Quality

Lower rates of patient satisfaction may predict readmission


 

Clinical question: Do higher rates of patient satisfaction lead to lower rates of hospital readmission?

Background: Readmissions account for 32.1% of total health care expenditures in the United States, of which 15%-20% are considered potentially preventable. Multiple studies have examined a variety of possible indicators of readmission, but rarely has patient perspective prior to discharge been examined.

Study design: Thematic interview and questionnaire.

Setting: Two inpatient medical units at Massachusetts General Hospital, Boston.

Synopsis: 846 patients were enrolled during their index admission with 201 of these patients being readmitted within 30 days of discharge. During the index admission, the patients completed a questionnaire developed by the authors and underwent a formal, thematic interview with identification of core domains performed by trained research coordinators. The primary outcome was 30-day readmission. Readmitted patients were less likely to have reported being “very satisfied” with their overall care (67.7% vs. 76.4%; P = .045) and were less likely to have reported that physicians “always listened” to them (65.7% vs. 73.2%; P = .048). Interestingly, if health care providers discussed the possible need for help after hospital stay, the patient had an increased risk of readmission (adjusted odds ratio, 1.56; 95% confidence interval, 1.02-2.39; P = .04) and patients who predicted they were “very likely” to require readmission were not more likely to be readmitted (aOR, 1.35; 95% CI, 0.83-2.19; P = .22). The major limitations of this study are that researchers interviewed only English-speaking patients who were able to participate in an in-depth interview and survey, perhaps resulting in a healthier-patient bias, as well as an inability to capture hospital admission at other institutions. Additionally, these patients are drawn from a tertiary-care service designed to care for medically complex cases and may not be generalizable to larger populations.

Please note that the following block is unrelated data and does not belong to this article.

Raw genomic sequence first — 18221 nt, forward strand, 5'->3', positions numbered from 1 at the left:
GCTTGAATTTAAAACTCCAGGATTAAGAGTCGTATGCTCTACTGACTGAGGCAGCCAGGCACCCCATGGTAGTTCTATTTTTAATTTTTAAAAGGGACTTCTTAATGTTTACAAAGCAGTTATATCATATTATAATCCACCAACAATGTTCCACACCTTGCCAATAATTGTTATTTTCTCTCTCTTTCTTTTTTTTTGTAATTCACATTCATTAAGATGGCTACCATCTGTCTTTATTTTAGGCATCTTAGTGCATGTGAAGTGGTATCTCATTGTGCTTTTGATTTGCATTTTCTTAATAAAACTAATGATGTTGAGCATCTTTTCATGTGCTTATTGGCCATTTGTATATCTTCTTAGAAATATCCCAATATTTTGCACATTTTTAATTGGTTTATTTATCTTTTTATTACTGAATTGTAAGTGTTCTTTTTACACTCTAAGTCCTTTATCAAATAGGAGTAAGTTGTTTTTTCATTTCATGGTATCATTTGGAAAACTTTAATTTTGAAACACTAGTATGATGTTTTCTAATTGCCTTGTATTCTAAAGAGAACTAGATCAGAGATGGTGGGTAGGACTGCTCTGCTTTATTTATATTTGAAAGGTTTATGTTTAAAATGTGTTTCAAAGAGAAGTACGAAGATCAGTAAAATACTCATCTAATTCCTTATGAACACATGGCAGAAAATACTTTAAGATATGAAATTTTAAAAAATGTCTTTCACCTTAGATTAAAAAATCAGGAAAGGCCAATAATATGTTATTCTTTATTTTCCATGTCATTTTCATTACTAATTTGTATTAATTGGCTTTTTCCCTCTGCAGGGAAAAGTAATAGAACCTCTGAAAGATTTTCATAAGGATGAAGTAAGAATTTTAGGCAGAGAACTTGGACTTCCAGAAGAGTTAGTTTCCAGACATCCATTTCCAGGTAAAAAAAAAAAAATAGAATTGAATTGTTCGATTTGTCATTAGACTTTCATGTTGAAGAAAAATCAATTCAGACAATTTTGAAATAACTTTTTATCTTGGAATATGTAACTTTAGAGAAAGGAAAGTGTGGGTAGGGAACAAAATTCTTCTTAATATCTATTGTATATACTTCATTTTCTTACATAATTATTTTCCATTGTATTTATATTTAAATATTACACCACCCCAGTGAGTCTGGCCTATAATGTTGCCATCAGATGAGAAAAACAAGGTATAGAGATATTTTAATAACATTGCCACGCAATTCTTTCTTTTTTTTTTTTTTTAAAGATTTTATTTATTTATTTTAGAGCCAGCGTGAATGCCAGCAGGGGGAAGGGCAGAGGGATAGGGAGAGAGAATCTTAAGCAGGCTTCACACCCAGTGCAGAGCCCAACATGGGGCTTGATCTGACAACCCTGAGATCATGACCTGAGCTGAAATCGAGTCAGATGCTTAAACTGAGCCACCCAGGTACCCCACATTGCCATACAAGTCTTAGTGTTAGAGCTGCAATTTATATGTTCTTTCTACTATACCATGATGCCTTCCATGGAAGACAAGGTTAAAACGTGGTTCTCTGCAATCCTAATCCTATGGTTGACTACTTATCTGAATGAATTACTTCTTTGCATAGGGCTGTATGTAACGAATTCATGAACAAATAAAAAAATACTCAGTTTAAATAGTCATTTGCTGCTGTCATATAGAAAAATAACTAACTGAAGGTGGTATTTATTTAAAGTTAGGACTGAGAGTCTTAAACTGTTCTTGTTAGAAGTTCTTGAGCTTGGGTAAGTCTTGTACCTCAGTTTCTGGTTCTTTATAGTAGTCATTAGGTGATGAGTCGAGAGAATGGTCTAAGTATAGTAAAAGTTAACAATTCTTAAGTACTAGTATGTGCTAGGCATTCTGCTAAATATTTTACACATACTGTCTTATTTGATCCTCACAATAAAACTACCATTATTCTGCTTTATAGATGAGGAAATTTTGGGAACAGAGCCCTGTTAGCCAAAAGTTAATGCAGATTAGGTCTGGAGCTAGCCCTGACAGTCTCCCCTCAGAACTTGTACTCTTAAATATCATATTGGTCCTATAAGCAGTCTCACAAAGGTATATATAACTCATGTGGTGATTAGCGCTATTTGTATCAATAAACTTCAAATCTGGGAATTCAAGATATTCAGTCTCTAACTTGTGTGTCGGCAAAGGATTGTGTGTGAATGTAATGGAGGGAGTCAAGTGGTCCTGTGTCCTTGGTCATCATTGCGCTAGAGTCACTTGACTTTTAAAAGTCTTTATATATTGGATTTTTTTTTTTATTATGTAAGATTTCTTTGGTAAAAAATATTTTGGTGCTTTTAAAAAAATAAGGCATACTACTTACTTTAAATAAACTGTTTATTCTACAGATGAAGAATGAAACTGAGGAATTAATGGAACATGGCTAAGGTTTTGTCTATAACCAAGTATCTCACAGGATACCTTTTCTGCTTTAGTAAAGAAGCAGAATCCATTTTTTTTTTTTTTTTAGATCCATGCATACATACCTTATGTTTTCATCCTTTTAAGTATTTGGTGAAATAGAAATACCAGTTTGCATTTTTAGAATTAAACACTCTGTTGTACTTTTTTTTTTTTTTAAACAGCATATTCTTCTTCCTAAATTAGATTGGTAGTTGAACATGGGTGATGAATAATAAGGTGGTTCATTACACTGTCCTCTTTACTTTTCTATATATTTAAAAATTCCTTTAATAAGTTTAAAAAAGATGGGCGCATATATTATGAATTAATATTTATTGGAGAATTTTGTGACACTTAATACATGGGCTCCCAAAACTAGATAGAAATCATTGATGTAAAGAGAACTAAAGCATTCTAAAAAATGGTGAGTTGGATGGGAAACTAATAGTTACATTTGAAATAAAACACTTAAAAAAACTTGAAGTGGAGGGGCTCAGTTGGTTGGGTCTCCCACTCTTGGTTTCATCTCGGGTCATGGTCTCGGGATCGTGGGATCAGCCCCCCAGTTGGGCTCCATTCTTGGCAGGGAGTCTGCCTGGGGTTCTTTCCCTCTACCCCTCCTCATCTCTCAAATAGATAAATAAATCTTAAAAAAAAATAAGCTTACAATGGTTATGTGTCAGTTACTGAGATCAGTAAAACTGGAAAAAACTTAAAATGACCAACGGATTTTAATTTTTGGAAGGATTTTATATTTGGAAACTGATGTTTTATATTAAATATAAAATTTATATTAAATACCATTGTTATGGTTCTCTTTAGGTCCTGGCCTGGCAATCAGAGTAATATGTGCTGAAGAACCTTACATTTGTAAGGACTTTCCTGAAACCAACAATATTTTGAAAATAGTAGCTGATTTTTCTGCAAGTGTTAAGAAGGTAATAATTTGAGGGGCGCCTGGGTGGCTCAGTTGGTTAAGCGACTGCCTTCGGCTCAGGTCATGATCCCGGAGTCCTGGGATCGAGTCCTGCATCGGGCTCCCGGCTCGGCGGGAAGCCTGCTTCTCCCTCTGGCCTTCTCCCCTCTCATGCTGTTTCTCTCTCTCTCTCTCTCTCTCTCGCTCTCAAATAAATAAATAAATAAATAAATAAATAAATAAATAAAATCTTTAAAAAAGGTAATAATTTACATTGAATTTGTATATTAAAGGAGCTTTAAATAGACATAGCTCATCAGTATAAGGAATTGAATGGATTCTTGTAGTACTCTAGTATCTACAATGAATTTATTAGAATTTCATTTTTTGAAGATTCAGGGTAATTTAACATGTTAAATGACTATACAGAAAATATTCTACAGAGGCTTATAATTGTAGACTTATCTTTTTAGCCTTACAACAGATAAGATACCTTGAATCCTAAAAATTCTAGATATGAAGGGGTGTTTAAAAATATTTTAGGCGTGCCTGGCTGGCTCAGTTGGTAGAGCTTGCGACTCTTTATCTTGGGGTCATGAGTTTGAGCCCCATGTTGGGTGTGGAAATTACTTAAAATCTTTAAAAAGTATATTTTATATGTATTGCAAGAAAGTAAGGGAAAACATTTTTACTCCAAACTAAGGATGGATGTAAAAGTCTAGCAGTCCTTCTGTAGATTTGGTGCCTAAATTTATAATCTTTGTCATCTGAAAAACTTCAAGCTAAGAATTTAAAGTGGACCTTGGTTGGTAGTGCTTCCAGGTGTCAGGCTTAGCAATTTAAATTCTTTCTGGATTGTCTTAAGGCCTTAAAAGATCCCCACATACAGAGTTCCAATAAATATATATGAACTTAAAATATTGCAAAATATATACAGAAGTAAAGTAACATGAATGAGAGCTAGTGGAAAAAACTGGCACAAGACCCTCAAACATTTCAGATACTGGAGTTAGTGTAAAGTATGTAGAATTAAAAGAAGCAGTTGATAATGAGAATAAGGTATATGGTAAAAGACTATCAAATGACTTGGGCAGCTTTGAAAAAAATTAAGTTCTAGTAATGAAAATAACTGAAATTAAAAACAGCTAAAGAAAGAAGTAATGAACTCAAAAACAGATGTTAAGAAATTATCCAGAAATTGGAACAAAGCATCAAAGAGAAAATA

Bottom line: Lower rates of 30-day hospital readmission were associated with higher rates of patient satisfaction and a higher level of patient perception that providers were listening to them.

Citation: Carter J et al. The association between patient experience factors and likelihood of 30-day readmission: A prospective cohort study. BMJ Qual Saf. 2018 Sep;27:683-90.

Dr. Imber is an assistant professor in the division of hospital medicine, University of New Mexico.

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